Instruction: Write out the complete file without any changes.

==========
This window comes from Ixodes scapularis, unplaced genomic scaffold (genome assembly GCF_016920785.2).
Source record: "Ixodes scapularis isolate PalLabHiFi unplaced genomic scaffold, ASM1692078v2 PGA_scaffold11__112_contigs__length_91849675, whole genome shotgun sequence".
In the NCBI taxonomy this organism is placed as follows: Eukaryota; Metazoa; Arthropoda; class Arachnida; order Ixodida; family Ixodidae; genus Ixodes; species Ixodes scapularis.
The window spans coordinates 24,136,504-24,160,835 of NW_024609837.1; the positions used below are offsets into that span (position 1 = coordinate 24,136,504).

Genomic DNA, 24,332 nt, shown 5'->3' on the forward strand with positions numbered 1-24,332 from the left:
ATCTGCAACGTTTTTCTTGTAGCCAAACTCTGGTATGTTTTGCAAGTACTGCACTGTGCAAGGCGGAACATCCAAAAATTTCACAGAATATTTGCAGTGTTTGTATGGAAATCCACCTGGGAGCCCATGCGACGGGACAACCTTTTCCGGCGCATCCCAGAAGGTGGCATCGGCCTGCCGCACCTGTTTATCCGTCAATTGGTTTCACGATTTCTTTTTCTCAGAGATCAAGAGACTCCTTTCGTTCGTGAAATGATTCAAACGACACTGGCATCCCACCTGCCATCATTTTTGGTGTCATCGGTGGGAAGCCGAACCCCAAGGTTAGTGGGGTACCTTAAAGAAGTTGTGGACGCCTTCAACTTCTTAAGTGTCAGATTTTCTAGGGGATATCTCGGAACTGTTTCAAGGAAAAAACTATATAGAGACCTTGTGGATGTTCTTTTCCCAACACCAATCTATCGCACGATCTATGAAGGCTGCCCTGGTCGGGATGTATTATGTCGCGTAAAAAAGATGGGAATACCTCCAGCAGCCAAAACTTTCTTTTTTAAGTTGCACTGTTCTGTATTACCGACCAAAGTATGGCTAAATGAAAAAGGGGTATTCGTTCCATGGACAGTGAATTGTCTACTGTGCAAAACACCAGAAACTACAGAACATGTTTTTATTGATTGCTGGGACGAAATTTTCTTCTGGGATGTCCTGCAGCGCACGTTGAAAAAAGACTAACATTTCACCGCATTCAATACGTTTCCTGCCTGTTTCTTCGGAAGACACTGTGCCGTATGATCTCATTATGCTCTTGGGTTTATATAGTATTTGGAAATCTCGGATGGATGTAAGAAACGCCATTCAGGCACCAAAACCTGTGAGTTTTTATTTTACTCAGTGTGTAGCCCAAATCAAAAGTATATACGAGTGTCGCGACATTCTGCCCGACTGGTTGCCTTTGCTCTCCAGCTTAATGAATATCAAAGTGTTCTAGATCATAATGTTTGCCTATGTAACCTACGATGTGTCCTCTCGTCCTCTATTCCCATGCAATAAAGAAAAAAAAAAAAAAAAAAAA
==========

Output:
This window comes from Ixodes scapularis, unplaced genomic scaffold (genome assembly GCF_016920785.2).
Source record: "Ixodes scapularis isolate PalLabHiFi unplaced genomic scaffold, ASM1692078v2 PGA_scaffold11__112_contigs__length_91849675, whole genome shotgun sequence".
In the NCBI taxonomy this organism is placed as follows: Eukaryota; Metazoa; Arthropoda; class Arachnida; order Ixodida; family Ixodidae; genus Ixodes; species Ixodes scapularis.
The window spans coordinates 24,136,504-24,160,835 of NW_024609837.1; the positions used below are offsets into that span (position 1 = coordinate 24,136,504).

Genomic DNA, 24,332 nt, shown 5'->3' on the forward strand with positions numbered 1-24,332 from the left:
ATCTGCAACGTTTTTCTTGTAGCCAAACTCTGGTATGTTTTGCAAGTACTGCACTGTGCAAGGCGGAACATCCAAAAATTTCACAGAATATTTGCAGTGTTTGTATGGAAATCCACCTGGGAGCCCATGCGACGGGACAACCTTTTCCGGCGCATCCCAGAAGGTGGCATCGGCCTGCCGCACCTGTTTATCCGTCAATTGGTTTCACGATTTCTTTTTCTCAGAGATCAAGAGACTCCTTTCGTTCGTGAAATGATTCAAACGACACTGGCATCCCACCTGCCATCATTTTTGGTGTCATCGGTGGGAAGCCGAACCCCAAGGTTAGTGGGGTACCTTAAAGAAGTTGTGGACGCCTTCAACTTCTTAAGTGTCAGATTTTCTAGGGGATATCTCGGAACTGTTTCAAGGAAAAAACTATATAGAGACCTTGTGGATGTTCTTTTCCCAACACCAATCTATCGCACGATCTATGAAGGCTGCCCTGGTCGGGATGTATTATGTCGCGTAAAAAAGATGGGAATACCTCCAGCAGCCAAAACTTTCTTTTTTAAGTTGCACTGTTCTGTATTACCGACCAAAGTATGGCTAAATGAAAAAGGGGTATTCGTTCCATGGACAGTGAATTGTCTACTGTGCAAAACACCAGAAACTACAGAACATGTTTTTATTGATTGCTGGGACGAAATTTTCTTCTGGGATGTCCTGCAGCGCACGTTGAAAAAAGACTAACATTTCACCGCATTCAATACGTTTCCTGCCTGTTTCTTCGGAAGACACTGTGCCGTATGATCTCATTATGCTCTTGGGTTTATATAGTATTTGGAAATCTCGGATGGATGTAAGAAACGCCATTCAGGCACCAAAACCTGTGAGTTTTTATTTTACTCAGTGTGTAGCCCAAATCAAAAGTATATACGAGTGTCGCGACATTCTGCCCGACTGGTTGCCTTTGCTCTCCAGCTTAATGAATATCAAAGTGTTCTAGATCATAATGTTTGCCTATGTAACCTACGATGTGTCCTCTCGTCCTCTATTCCCATGCAATAAAGAAAAAAAAAAAAAAAAAAAA